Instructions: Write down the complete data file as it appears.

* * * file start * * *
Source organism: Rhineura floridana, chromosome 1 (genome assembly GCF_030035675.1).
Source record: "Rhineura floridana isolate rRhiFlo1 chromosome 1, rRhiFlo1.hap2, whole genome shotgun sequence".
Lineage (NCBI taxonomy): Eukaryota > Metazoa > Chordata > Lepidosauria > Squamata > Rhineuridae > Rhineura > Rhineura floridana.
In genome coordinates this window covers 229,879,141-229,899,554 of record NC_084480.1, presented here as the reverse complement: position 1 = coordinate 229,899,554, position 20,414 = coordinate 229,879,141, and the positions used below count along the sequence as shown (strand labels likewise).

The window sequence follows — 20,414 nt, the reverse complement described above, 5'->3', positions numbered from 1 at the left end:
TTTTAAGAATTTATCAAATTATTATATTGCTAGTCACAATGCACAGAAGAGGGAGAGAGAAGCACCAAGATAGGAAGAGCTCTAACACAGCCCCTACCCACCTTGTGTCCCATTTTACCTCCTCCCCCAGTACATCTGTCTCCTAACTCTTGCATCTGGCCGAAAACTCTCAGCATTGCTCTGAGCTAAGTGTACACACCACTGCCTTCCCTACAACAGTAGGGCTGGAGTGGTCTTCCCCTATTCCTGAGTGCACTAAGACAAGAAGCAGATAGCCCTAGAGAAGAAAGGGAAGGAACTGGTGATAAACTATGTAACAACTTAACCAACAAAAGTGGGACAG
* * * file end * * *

Source organism: Rhineura floridana, chromosome 1 (genome assembly GCF_030035675.1).
Source record: "Rhineura floridana isolate rRhiFlo1 chromosome 1, rRhiFlo1.hap2, whole genome shotgun sequence".
Lineage (NCBI taxonomy): Eukaryota > Metazoa > Chordata > Lepidosauria > Squamata > Rhineuridae > Rhineura > Rhineura floridana.
In genome coordinates this window covers 229,879,141-229,899,554 of record NC_084480.1, presented here as the reverse complement: position 1 = coordinate 229,899,554, position 20,414 = coordinate 229,879,141, and the positions used below count along the sequence as shown (strand labels likewise).

The window sequence follows — 20,414 nt, the reverse complement described above, 5'->3', positions numbered from 1 at the left end:
TTTTAAGAATTTATCAAATTATTATATTGCTAGTCACAATGCACAGAAGAGGGAGAGAGAAGCACCAAGATAGGAAGAGCTCTAACACAGCCCCTACCCACCTTGTGTCCCATTTTACCTCCTCCCCCAGTACATCTGTCTCCTAACTCTTGCATCTGGCCGAAAACTCTCAGCATTGCTCTGAGCTAAGTGTACACACCACTGCCTTCCCTACAACAGTAGGGCTGGAGTGGTCTTCCCCTATTCCTGAGTGCACTAAGACAAGAAGCAGATAGCCCTAGAGAAGAAAGGGAAGGAACTGGTGATAAACTATGTAACAACTTAACCAACAAAAGTGGGACAG